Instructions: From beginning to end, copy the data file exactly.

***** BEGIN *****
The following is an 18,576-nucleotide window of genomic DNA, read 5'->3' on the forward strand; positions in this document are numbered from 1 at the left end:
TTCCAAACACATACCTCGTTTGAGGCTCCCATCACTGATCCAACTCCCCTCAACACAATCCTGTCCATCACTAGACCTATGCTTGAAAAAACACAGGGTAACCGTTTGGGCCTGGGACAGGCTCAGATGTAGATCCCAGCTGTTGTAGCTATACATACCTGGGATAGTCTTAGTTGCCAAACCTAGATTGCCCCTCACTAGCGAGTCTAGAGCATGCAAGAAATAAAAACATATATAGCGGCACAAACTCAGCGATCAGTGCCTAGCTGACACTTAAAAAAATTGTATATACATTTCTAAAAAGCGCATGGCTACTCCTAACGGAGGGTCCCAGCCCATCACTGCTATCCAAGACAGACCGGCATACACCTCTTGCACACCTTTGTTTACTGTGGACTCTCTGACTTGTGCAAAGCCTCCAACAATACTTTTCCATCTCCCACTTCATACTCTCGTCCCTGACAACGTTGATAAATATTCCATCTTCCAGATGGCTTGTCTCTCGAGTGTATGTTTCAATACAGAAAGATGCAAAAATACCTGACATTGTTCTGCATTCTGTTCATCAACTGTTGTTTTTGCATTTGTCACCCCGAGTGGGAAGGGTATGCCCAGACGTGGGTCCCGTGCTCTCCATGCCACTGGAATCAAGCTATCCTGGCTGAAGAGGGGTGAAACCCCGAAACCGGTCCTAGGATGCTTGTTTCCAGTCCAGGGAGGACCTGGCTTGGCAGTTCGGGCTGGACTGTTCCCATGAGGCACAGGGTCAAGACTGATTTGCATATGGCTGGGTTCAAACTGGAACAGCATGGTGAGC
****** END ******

The following is an 18,576-nucleotide window of genomic DNA, read 5'->3' on the forward strand; positions in this document are numbered from 1 at the left end:
TTCCAAACACATACCTCGTTTGAGGCTCCCATCACTGATCCAACTCCCCTCAACACAATCCTGTCCATCACTAGACCTATGCTTGAAAAAACACAGGGTAACCGTTTGGGCCTGGGACAGGCTCAGATGTAGATCCCAGCTGTTGTAGCTATACATACCTGGGATAGTCTTAGTTGCCAAACCTAGATTGCCCCTCACTAGCGAGTCTAGAGCATGCAAGAAATAAAAACATATATAGCGGCACAAACTCAGCGATCAGTGCCTAGCTGACACTTAAAAAAATTGTATATACATTTCTAAAAAGCGCATGGCTACTCCTAACGGAGGGTCCCAGCCCATCACTGCTATCCAAGACAGACCGGCATACACCTCTTGCACACCTTTGTTTACTGTGGACTCTCTGACTTGTGCAAAGCCTCCAACAATACTTTTCCATCTCCCACTTCATACTCTCGTCCCTGACAACGTTGATAAATATTCCATCTTCCAGATGGCTTGTCTCTCGAGTGTATGTTTCAATACAGAAAGATGCAAAAATACCTGACATTGTTCTGCATTCTGTTCATCAACTGTTGTTTTTGCATTTGTCACCCCGAGTGGGAAGGGTATGCCCAGACGTGGGTCCCGTGCTCTCCATGCCACTGGAATCAAGCTATCCTGGCTGAAGAGGGGTGAAACCCCGAAACCGGTCCTAGGATGCTTGTTTCCAGTCCAGGGAGGACCTGGCTTGGCAGTTCGGGCTGGACTGTTCCCATGAGGCACAGGGTCAAGACTGATTTGCATATGGCTGGGTTCAAACTGGAACAGCATGGTGAGC